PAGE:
Harry Parker wins the 2016-2017 Waverton Good Read Award

Article published on November 3, 2017.

Wavertonians Know a Good Book When They Read it!

Harry Parker, this year’s winner of the Waverton Good Read Award (WGRA) and author of Anatomy of a Soldier, collected his prize of £1000 at a capacity dinner held at Eaton Golf Club, Waverton, on Friday, 20th October. It was presented to him by John Donoghue, last year’s winner, who praised Harry for his capacity to touch the reader with simple three-word sentences.

Harry lost his legs to an IED in Afghanistan. This life-changing experience inspired him to write a novel about a similar soldier. What makes the book so original is that each chapter is told from the point of view of a different object associated with the attack and the soldier’s recovery. It is a remarkable story.

Harry Parker (right) receiving an engraved goblet and cheque from John Donoghue, last year’s WGRA winner.

The WGRA’s own story is remarkable too. For the last 14 years, readers from Waverton, Chester, have been giving an annual prize to their favourite British/Irish debut novelists and, in the process, have demonstrated that they are often ahead of the wider literary world in terms of recognising new talent.

Here are just a few examples:

  • The WGRA team invited Sunjeev Sahota to speak to the group in 2010, five years before he was shortlisted for the Man Booker Prize.
  • Nathan Filer came to talk just before he won the Costa Book of the Year Award in 2013.
  • Carys Bray was shortlisted for the Costa Book Awards shortly after coming to Waverton.
  • The Waverton Good Read Award prize in 2005 was awarded to an unknown, Jonathan Trigell, long before his novel, Boy A, was picked up by the BBC and made into a film.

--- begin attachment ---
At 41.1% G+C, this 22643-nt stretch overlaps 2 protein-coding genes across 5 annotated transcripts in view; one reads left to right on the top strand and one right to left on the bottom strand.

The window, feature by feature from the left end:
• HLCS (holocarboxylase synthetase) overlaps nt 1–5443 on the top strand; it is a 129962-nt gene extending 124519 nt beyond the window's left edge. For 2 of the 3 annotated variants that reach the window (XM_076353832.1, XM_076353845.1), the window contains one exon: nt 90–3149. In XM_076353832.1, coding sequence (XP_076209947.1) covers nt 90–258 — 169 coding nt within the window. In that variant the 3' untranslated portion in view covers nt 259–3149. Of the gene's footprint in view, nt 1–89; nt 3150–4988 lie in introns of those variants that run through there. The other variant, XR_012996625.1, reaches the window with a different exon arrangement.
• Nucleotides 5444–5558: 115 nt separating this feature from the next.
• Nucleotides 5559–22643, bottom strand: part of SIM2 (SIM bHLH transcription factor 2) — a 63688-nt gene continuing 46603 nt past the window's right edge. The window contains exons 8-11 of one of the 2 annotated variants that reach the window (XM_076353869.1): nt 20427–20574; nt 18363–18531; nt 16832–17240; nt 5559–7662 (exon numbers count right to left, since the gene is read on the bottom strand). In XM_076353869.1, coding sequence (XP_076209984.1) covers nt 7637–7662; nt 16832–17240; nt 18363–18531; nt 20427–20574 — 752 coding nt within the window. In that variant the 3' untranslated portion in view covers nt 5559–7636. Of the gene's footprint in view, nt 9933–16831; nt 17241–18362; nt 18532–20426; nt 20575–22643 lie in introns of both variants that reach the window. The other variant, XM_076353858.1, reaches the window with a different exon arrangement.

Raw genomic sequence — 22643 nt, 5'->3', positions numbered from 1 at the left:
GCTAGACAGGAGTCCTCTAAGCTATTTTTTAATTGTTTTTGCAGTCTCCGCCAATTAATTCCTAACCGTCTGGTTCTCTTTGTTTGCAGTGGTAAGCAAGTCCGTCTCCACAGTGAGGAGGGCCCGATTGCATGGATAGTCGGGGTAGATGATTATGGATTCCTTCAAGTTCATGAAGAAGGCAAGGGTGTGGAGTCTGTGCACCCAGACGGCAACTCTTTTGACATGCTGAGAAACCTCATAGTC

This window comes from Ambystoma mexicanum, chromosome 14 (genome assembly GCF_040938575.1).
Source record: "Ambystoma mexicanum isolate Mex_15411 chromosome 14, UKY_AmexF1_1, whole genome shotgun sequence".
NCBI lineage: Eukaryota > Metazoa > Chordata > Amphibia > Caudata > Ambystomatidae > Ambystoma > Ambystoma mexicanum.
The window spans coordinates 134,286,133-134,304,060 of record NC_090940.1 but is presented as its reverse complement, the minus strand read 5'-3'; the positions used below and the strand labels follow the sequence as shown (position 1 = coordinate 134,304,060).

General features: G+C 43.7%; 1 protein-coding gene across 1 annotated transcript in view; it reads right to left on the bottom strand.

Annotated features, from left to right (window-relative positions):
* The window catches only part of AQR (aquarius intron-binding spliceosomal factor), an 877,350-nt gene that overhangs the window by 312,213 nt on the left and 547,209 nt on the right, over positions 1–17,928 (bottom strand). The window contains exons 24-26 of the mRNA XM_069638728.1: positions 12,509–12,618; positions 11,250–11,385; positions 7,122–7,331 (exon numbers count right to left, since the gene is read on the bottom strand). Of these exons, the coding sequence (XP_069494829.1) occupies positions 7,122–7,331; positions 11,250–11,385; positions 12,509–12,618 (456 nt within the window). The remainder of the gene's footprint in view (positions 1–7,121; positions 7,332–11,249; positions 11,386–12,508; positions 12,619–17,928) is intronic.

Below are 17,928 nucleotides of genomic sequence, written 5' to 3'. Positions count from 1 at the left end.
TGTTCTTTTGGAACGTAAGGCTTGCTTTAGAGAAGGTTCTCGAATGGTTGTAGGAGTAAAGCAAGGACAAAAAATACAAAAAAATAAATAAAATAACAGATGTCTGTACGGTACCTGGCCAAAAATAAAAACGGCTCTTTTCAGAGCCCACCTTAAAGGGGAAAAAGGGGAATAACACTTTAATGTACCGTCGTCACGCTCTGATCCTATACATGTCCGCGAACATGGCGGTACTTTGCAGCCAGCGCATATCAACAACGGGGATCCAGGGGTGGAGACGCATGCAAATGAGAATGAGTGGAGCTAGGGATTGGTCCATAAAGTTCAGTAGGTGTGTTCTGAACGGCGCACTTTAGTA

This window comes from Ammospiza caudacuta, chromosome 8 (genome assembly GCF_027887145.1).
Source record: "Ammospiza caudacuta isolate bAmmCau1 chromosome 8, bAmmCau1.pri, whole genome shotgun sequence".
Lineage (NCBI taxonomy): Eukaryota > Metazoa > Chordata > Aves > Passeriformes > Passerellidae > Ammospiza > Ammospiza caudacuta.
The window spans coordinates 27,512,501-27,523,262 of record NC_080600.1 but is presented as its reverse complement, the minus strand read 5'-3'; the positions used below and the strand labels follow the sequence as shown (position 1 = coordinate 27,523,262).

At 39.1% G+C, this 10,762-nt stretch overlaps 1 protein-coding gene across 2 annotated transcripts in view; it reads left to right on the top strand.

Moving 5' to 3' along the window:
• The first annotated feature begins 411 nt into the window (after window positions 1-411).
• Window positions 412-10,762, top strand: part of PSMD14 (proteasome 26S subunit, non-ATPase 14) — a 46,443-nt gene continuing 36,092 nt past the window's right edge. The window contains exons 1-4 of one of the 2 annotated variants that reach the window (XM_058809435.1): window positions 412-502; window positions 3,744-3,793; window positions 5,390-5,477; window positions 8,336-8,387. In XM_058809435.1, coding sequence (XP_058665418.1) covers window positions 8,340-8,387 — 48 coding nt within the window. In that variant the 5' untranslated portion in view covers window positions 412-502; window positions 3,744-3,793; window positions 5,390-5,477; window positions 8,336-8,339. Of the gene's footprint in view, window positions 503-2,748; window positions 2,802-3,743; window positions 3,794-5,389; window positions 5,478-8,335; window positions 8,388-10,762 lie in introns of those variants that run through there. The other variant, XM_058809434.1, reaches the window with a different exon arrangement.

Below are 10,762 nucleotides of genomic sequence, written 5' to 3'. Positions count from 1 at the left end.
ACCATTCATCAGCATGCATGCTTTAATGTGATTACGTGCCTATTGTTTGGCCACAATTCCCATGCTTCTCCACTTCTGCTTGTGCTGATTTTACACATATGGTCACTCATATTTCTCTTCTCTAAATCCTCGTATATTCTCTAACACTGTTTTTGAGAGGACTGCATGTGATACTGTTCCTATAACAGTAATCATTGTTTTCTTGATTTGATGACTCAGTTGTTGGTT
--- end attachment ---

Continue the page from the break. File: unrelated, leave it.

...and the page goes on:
• Films were also made of two other WGRA winners – Child 44 by Tom Rob Smith and Salmon Fishing in the Yemen by Paul Torday.
  • Yet another winner, A Short History of Tractors in Ukrainian by Marina Lewycka, has been made into a play.

 

Over the years, publishers have submitted 999 titles and 50 authors have come to speak to readers. Some 150-200 readers are directly involved each year and others around the country visit the WGRA website – www.wavertongoodread.org.uk – for ideas on what to read next. The WGRA has supplied books to the housebound, to a women’s prison, to schools and to a hamlet without library facilities. The group welcomes sixth formers studying English to its meetings, giving them access to writers of contemporary fiction.

The WGRA children’s award is flourishing too, with year 5 and 6 pupils from two local primary schools reading and reviewing first novels for their age group and choosing a winner.

If you would like to know more about the WGRA, please contact Gwen Goodhew at gwen.goodhew@btinternet.com or Wendy Smedley at petsmed@aol.com. Sue Buckley at suebuck133@hotmail.com organises the children’s award.

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